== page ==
I enjoyed a long conversation about zander the other morning with Danny Everitt while we fished the Coventry Canal just round the corner from my home. Now, Danny and myself are pretty experienced at the canal zander fishing malarky and though we have never fished using the same rigs in all the time we've practised the sport, we've somehow converged over time and arrived at the point where what we both have dangling from our rod tops is superficially different but technically speaking pretty much identical in every respect. Small but buoyant cigar shaped floats — because there's no need for big ones when the bait is just yards distant — enough weight to cock them, and a wire trace armed with a large single hook.
The approach we use is similar too. No need for rod rests and all that. We sit out back with our rods lain on the strip of grass between towpath and water, often at a forty-five degree angle in tight swims, with their butts out of the way of Robocyclist, who we see from time to time as a silver/black/spandex/carbon-fibre blur, hurtling through the gap against his handlebar mounted iPhone stopwatch. Each to his own. He has his hobby, we have ours. It's for the best they're kept apart by a few inches. Also, the gear we carry about is pared down to the barest minimum. A seat, a bag, and a net, is all we have besides our rods. Canal zander fishing is not a static pursuit and moving along, and you might five or six times over in the one session, is far easier when you aren't entrenched in a mess of unnecessary tackle.
The only difference between Danny's current practise and my own is in bait choice. I use small slices of dead roach, he uses small live perch. But the emphasis is still on small bait size and for good reason.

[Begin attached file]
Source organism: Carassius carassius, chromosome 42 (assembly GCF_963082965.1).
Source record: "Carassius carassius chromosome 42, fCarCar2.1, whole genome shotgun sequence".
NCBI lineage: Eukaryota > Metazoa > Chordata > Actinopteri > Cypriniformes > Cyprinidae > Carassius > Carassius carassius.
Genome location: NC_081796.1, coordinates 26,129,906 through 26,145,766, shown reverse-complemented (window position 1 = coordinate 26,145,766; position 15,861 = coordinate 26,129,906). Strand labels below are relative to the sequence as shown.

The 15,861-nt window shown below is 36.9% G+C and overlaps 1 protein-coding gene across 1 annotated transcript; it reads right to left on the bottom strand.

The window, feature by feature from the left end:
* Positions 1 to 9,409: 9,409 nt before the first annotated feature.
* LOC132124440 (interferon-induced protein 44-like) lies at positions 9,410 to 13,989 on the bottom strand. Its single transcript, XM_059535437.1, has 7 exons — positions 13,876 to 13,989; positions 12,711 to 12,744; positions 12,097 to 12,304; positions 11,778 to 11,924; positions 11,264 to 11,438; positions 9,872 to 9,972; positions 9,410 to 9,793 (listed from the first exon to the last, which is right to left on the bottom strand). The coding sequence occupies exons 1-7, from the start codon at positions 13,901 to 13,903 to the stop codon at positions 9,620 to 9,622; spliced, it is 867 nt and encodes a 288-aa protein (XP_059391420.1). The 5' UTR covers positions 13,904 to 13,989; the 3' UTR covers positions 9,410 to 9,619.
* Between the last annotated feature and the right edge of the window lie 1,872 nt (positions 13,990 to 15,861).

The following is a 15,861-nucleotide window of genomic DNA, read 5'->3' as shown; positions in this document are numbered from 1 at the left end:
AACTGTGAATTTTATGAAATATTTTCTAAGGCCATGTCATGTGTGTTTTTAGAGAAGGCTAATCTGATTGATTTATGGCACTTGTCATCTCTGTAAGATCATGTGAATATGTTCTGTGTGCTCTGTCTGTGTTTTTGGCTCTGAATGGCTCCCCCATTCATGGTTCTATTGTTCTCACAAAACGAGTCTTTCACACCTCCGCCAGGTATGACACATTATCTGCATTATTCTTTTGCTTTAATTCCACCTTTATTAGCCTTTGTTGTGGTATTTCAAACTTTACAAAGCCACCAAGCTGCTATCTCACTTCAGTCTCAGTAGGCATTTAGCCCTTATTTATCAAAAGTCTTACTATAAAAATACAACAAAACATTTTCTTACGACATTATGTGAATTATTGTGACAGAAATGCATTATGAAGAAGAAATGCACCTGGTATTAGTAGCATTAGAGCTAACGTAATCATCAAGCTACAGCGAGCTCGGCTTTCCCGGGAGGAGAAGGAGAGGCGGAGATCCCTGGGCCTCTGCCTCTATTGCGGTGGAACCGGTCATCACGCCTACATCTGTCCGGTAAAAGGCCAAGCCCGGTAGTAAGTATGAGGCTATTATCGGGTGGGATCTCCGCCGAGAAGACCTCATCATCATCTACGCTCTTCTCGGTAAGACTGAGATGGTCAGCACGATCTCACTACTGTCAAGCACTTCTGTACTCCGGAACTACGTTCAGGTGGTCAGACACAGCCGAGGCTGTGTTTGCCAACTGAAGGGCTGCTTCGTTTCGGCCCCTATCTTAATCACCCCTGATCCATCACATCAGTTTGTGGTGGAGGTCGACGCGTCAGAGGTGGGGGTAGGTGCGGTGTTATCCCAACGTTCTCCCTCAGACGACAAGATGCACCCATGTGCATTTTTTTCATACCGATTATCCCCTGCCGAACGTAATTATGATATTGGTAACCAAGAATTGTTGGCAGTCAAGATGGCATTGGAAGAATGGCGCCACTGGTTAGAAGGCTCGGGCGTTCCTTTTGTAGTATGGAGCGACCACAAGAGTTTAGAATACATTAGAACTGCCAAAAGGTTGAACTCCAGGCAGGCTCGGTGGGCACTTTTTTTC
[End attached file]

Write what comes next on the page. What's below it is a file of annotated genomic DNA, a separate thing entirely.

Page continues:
|Wrong hook — fifteen runs — two fish banked. No wonder zander are thought a tricky customer...|
Now, we've both experimented with hooks down the years, starting off with tandem trebles, progressing through every conceivable combination of this and that before arriving at the same conclusion — that single hooks in sizes so agricultural they'd make the average coarse angler's eyes water, are the very best tool for the job. You have to understand that using the wrong hook for zander results in head-banging frustration with run after run missed and lightly pricked fish getting off far too easily. When you only net one fish from every three hooked and hook just six from fifteen runs in one hectic hour (as I did one December night back in 2010) then you become acutely aware that something is very wrong at the business end.
|The Gamakatsu 'Finessse Wide Gape' in size 3/0|
Last time I fished with Danny after zeds he was using O'Shaughnessy hooks size 1/0 and I was using the Mustad 'Ultimate Bass' in size 2/0. Today he was using a carp hook, and it was the biggest one he could find on the shelves, while I was using a hook under trial as an alternative to the Mustad — the Gamakatsu 'Finesse Wide Gap'. This is a hook only available in America and was kindly thrown across the pond by Steve Dedrick (Steve in Colorado) on recommendation as a great hook for walleye and therefore the closely related zander.
Apart from the straight point of mine and the in-curved point of Danny's, they were, to all intents and purposes, identical. And just as large as each other even though his was a size 1 and mine a 3/0 according to the packets!
|General hook size chart. Perhaps my 3/0 is not nearly big enough for double figure fish?|
We agreed. They weren't that large at all. Not in the jaw of a decent zander, but certainly not in the gob of any size of pike. What was 'large' about them was only that they were in use for coarse fish. We then agreed on a second point — that many coarse anglers lack sea fishing experience and have therefore developed something of a fetish for small hooks and are always looking at ways to reduce size. Which, as we also agreed, is a nonsense. Hooks should be the right size for the job, big or small, and these huge hooks of ours were spot on.
|For bass in this size range sea anglers routinely choose hook sizes in the order of 4/0 - 6/0|
That's a great deal larger than a size 6!
About ten times the size...